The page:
US Endowment Plans Continue to be Key Players within the Hedge Fund Space – March 2014

by Madeleine Stretton

  • 17 Mar 2014
  • HF

Preqin currently tracks 517 US-based endowment plans active in hedge funds, which accounts for 17.9% of the entire US institutional hedge fund investor universe. This is an increase on the 495 endowment plans investing in hedge funds which Preqin tracked in Q1 2013, showing that there has been continued growth for this investor type within the hedge fund space. US endowment plans investing in hedge funds currently have mean assets under management of $936mn and hold, on average, between eight and 11 hedge funds within their portfolios. Despite accounting for only 0.9% of aggregate assets under management of the whole hedge fund investor universe, US endowment plans represent a significant 10.4% of all institutional capital invested in hedge funds.

Due to their long-term time horizon, US-based endowments have been key players in the alternative assets space for a number of years and these investors continue to be key contributors of capital to the hedge fund universe. Many endowment plans have adopted the ‘Yale Model’ of asset allocation, which is typically structured with low allocations towards equities and bonds, and a more significant focus on alternative assets. Preqin’s Hedge Fund Investor Profiles shows that US endowment plans have an average target allocation to the hedge fund space of 19.3%, which is significantly higher than the 15.5% average hedge fund target allocation of all US-based institutional investors. Some of the largest US-based endowment plans include Stanford Management Company and Harvard Management Company, which have approximately $5.6bn and $4.9bn allocated to hedge funds respectively.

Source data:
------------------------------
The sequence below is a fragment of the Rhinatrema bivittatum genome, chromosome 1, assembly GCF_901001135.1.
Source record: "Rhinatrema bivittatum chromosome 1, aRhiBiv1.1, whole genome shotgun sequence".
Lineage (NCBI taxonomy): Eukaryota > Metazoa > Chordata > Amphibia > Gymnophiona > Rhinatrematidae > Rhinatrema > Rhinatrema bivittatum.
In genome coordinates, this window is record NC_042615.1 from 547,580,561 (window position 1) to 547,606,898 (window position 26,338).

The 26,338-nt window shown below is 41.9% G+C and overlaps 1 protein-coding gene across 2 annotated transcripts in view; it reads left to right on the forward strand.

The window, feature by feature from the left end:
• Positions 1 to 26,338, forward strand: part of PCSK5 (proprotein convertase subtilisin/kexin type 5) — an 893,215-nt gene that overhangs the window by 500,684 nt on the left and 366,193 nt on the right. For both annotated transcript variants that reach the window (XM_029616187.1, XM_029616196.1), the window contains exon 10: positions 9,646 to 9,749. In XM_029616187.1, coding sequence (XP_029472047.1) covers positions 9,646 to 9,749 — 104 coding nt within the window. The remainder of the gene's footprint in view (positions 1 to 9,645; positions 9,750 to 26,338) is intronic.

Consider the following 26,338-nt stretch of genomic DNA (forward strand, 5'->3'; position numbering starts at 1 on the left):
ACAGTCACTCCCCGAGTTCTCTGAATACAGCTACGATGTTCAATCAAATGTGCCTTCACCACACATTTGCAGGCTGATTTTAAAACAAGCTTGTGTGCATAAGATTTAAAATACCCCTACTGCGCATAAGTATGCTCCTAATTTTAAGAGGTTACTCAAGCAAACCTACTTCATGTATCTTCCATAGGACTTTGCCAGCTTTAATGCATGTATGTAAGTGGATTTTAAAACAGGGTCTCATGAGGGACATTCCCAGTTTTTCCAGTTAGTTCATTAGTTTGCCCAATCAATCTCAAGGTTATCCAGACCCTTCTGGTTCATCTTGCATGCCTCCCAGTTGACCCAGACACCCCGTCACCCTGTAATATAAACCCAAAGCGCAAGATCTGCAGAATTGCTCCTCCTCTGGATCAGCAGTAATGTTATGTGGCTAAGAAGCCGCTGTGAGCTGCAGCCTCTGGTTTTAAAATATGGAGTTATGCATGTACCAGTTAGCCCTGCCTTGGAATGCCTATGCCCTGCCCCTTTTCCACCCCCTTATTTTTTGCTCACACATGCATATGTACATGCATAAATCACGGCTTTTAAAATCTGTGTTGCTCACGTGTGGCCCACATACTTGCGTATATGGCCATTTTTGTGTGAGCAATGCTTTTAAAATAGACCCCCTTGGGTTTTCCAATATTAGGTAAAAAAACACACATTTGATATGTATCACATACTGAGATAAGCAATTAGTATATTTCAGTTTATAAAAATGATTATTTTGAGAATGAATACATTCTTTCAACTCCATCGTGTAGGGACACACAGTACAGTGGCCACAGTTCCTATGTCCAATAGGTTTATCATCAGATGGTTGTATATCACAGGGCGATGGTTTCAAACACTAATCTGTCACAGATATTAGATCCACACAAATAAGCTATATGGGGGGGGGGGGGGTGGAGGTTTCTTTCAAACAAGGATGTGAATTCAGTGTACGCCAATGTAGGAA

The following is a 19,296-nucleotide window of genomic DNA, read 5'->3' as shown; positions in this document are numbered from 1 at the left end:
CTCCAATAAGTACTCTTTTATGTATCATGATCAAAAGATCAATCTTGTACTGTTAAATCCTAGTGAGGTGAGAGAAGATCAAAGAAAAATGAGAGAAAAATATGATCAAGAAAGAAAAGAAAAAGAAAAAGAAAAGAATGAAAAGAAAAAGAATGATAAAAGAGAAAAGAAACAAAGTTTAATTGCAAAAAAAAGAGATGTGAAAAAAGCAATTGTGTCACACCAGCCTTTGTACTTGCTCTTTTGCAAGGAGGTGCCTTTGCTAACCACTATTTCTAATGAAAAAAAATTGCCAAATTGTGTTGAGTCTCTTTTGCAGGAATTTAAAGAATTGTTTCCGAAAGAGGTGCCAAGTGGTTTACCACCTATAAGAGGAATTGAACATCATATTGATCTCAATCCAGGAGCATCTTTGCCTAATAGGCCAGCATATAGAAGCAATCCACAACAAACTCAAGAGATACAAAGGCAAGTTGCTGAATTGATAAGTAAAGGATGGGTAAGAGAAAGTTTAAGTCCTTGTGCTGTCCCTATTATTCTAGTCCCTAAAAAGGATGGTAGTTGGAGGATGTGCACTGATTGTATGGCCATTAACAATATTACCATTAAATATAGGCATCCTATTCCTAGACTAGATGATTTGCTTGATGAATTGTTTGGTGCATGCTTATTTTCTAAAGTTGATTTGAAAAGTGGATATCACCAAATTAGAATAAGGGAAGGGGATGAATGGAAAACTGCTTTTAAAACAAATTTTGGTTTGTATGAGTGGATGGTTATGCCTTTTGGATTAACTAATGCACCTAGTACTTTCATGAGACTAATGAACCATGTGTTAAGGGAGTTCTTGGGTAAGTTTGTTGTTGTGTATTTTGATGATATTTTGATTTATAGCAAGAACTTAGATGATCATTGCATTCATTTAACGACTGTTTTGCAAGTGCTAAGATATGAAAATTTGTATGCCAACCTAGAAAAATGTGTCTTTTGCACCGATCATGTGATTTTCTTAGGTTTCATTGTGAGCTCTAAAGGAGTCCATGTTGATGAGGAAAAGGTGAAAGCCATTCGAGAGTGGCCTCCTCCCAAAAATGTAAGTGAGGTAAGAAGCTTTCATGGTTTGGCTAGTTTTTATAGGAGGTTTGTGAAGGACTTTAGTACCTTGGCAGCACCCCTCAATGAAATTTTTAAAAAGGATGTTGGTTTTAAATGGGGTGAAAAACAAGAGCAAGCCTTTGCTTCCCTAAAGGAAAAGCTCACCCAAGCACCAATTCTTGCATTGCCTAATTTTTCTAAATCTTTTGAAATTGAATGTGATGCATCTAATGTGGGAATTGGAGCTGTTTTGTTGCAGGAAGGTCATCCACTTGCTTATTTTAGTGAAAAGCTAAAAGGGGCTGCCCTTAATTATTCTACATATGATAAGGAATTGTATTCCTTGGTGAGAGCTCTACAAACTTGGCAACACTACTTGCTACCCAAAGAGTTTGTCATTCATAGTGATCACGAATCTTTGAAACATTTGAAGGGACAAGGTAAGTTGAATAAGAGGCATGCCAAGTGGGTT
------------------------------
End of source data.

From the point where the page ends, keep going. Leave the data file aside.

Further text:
In terms of structural preferences, there is an equal preference between US endowment plans exhibiting a preference for direct hedge fund investments or funds of hedge funds, or a combination of the two methods. Approximately 34% of endowment plans invest solely through single manager funds, while 33% have a sole preference for funds of hedge funds and the remaining 33% will invest in both fund structures. We may see an increase in the proportion of endowment plans focusing on direct investments as endowments gain experience within the hedge fund space. A recent example of this is the University of Kentucky Endowment, which announced plans to make its first foray into direct hedge funds with assistance from one of its existing fund of hedge funds managers, Grosvenor Capital Management.

Overall, US-based endowment plans continue to be key players within the hedge fund space and these investors allocate significant portions of capital to the asset class. Over the next 12 months, we are likely to see this investor group continue to make commitments to hedge funds and the asset class is likely to remain a key component of US endowment plan portfolios as they continue to adopt the ‘Yale Model’.

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